What Did Regulators Know Before Texas Plant Exploded?

By Anna Driver and Joshua Schneyer | April 19, 2013

  • April 19, 2013 at 2:53 pm
    KentU says:
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    WFAA TV in Dallas interviewed a professor of chemistry from a local university. He stated that visual evidence shows the explosion was probably not chemical but, combustion. Regulations state that the anhydrous ammonia tanks are not to be more than 85% full so, there is room for expanson of the gas. Anhydrous ammonia is also stored at a temperature not to excess -28 degrees. A fire in a nearby building probably disabled the refrigeration mechanism allowing the temperature of the gas to increase a lot – plus the heat of the nearby fire. Anhydrous ammonia expands when heated and the steel tanks were able to contain this pressure only so long – eventually have a combustion explosion. Much like putting hundreds of pounds of air in your car tires before they finally explode. The combustion explosion also spread already existing fire when it happended.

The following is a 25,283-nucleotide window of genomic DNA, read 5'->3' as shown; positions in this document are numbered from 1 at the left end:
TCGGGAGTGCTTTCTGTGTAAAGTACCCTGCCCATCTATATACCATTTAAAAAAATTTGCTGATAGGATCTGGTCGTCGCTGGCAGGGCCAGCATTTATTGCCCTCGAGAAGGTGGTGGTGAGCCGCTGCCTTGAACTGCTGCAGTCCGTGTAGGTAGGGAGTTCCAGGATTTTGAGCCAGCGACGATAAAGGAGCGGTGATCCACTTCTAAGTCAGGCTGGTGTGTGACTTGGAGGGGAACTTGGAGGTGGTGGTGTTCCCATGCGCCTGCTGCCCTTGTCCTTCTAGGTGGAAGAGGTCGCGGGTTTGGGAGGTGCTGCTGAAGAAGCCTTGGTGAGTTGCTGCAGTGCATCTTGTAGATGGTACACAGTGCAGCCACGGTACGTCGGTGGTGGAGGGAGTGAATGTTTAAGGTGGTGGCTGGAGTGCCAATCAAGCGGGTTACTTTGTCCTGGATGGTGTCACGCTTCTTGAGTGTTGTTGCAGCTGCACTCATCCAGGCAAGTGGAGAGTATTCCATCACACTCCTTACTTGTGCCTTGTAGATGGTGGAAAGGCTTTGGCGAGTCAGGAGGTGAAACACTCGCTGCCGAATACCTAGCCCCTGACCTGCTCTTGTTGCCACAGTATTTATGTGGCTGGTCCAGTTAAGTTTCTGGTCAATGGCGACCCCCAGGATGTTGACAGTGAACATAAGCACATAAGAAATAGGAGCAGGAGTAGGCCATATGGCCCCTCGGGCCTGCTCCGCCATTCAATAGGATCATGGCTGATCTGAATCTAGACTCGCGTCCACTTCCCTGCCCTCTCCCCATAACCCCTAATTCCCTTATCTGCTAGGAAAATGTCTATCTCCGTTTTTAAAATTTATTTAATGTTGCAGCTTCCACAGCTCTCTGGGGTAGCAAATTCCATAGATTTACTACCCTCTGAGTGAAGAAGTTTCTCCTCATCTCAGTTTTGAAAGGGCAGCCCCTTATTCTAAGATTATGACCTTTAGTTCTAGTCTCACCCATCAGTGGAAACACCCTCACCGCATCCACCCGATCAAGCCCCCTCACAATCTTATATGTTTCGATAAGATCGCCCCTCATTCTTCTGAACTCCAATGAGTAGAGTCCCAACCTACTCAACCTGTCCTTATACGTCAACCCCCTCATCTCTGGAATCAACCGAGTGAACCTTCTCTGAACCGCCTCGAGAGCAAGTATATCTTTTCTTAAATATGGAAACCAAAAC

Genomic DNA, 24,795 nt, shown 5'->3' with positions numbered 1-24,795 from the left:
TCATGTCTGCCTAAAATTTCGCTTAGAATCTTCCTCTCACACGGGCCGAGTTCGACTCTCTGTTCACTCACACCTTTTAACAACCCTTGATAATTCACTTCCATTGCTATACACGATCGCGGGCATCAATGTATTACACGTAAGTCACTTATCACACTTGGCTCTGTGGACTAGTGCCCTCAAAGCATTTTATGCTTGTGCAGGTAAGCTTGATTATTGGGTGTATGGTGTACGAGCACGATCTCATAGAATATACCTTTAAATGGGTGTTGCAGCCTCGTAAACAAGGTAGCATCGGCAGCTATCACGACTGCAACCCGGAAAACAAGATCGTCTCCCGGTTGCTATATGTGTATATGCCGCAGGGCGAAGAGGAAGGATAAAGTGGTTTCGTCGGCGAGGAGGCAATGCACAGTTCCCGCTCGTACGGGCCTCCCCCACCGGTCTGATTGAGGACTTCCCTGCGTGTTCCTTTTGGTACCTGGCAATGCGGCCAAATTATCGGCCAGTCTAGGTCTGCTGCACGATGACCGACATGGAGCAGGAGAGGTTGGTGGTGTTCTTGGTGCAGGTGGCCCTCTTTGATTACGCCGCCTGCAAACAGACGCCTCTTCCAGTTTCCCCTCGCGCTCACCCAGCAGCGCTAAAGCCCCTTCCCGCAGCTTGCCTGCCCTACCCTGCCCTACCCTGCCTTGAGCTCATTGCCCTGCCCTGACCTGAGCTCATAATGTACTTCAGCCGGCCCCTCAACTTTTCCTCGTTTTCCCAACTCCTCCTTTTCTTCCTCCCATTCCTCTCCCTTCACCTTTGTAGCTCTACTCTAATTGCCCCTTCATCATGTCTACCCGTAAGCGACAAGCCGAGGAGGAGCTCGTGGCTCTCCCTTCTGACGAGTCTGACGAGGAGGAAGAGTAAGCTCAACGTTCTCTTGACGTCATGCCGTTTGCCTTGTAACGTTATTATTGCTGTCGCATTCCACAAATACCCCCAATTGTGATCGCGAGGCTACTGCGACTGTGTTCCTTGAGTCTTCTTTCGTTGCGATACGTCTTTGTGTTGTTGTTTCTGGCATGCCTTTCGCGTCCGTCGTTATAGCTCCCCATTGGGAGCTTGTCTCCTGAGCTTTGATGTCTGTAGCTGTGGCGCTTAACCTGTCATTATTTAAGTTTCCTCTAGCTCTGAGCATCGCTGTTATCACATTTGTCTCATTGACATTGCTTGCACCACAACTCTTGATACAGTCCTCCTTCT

• April 19, 2013 at 3:19 pm
      Agent says:
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      Good comment. It is not wise to locate a fertilizer plant close to nearby residential areas or you may have a disaster like what happened. It is my understanding that Ammonium Nitrate was used by McVey in OK City. Looking at the pictures of the apartments of West, it looked similar to the Murrah building in OKC.

      • April 19, 2013 at 4:02 pm
        DS says:
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        What is going on, I agree with Agent twice in one week?!?!

      • April 20, 2013 at 2:00 am
        Mark says:
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        It wasn’t ammonium nitrate that exploded. That is not the same thing as Anhydrous Ammonia. And, this plant probably came before many of the residential structures seeing as it has been there since the early 60s.



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